In July, Scholten declined to take money from the Democratic Congressional Campaign Committee because, as he said in a statement, “We won’t be beholden to special interests or the DCCC; instead, we’re reaching out to folks across the political spectrum to earn votes.” When he reflected on that decision at the parking lot event, Scholten added that a campaign should be run out of the district and not out of Washington. 

Scholten will need funding as the race heads down the homestretch. 

Based on available polling data, which is limited, Scholten trails Republican challenger and State Sen. Randy Feenstra. 

Storm Lake Radio: JD Scholten Campaigns in Storm Lake

4th District Congressional candidate J.D. Scholten held a parking lot campaign rally at Frank Starr Park in Storm Lake this (Thur) evening.

Scholten, a Democrat, said his biggest goal in Congress would be to fight to enforce anti-trust laws.

“The USDA says that only one in 30 dairy farmers are still going to be in existence by 2036, and that’s all policy-driven out of D.C.  All farms matter, whether big or small.  We have to find a way to keep people on their land and make a dime.”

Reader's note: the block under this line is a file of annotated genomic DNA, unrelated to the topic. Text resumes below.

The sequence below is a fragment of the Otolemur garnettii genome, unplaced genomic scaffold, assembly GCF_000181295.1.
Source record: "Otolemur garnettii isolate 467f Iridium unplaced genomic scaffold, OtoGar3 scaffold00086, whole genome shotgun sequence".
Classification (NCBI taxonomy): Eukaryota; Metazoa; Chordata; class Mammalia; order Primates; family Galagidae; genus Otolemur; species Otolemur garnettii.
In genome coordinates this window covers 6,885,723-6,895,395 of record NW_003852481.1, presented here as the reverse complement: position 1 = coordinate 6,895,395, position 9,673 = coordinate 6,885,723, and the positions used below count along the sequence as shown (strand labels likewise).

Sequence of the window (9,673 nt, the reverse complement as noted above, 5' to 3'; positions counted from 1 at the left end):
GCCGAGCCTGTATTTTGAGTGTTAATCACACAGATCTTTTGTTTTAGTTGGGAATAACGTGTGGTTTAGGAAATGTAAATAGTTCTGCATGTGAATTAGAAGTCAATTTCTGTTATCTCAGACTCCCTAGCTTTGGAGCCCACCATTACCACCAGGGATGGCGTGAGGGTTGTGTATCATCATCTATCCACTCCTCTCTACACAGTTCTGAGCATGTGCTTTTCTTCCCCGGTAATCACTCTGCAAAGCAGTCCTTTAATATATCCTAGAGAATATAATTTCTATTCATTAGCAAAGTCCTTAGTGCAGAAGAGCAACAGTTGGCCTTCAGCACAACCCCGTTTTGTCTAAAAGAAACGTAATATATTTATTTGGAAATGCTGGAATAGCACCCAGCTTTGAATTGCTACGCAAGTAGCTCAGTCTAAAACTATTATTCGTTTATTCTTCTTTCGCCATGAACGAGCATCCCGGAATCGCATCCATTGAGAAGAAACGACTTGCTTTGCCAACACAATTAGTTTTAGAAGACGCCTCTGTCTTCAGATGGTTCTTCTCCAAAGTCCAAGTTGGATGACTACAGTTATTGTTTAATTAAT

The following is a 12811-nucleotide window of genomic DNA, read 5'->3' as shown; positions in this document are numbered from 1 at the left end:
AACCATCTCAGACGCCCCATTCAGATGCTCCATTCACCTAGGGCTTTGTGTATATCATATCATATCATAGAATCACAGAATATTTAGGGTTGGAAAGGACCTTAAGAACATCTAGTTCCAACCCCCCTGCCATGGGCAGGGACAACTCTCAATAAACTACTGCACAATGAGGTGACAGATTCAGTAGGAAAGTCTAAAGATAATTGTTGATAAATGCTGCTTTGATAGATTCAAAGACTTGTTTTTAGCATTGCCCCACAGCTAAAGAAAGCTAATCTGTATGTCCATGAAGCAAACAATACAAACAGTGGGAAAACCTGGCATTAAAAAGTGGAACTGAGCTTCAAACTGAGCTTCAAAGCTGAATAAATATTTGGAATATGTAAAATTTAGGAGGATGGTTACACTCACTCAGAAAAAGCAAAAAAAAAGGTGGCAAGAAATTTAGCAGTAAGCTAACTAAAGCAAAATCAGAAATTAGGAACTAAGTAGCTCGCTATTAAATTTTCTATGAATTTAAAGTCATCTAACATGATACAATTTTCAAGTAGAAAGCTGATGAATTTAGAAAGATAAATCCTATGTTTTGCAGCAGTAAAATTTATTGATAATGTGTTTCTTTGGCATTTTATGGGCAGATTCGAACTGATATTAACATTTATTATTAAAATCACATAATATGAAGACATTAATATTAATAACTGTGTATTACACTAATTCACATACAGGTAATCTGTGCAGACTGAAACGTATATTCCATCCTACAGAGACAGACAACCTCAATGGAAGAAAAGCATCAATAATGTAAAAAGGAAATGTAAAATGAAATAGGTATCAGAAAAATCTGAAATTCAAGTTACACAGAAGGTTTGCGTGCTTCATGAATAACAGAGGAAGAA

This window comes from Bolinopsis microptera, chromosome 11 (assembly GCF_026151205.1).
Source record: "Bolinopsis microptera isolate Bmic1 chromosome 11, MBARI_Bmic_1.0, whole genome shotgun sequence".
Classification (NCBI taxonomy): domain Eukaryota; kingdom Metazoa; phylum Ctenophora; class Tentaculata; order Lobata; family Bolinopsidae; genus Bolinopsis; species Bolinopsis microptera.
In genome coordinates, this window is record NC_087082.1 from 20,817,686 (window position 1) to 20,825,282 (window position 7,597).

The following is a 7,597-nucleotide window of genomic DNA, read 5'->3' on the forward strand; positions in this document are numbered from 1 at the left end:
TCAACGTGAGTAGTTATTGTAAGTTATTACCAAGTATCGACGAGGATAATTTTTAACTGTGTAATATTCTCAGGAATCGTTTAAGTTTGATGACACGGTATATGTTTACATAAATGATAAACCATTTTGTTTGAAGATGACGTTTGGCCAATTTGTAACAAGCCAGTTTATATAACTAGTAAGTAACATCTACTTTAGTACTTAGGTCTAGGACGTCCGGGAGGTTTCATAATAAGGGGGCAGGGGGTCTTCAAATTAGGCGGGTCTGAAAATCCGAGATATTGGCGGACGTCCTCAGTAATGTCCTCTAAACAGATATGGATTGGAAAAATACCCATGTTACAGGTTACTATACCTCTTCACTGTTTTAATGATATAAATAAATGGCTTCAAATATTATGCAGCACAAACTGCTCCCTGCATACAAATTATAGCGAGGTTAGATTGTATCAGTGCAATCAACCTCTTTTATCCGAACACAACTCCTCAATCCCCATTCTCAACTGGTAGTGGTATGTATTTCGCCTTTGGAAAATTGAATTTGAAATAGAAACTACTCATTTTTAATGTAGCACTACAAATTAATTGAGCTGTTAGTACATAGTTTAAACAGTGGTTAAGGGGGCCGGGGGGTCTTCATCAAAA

Scholten stressed protecting coverage of pre-existing conditions, and expanding social security and medicare. He said accessibility to prescription drugs is shrinking in the 4th district, and costs are going up.

Scholten said another goal is to fight for an economy that works for everybody.

“What we’ve seen with career-politicians in the past few decades is they’ve sold out the American worker, farmer, and consumer.  That’s never been more clear than what’s happened in the pandemic, when CEO’s and billionaires continue to have record profits while the majority of Americans are suffering.  If we continue to elect politicians who accept the status quo and don’t want reform, we can’t expect change.” 

Scholten said a program is needed to help relieve student loan debt.

After being asked about possible voter suppression, Scholten encouraged residents to have a plan, vote early, and those that want to vote by absentee ballot should put in their request soon, and to submit ballots right away.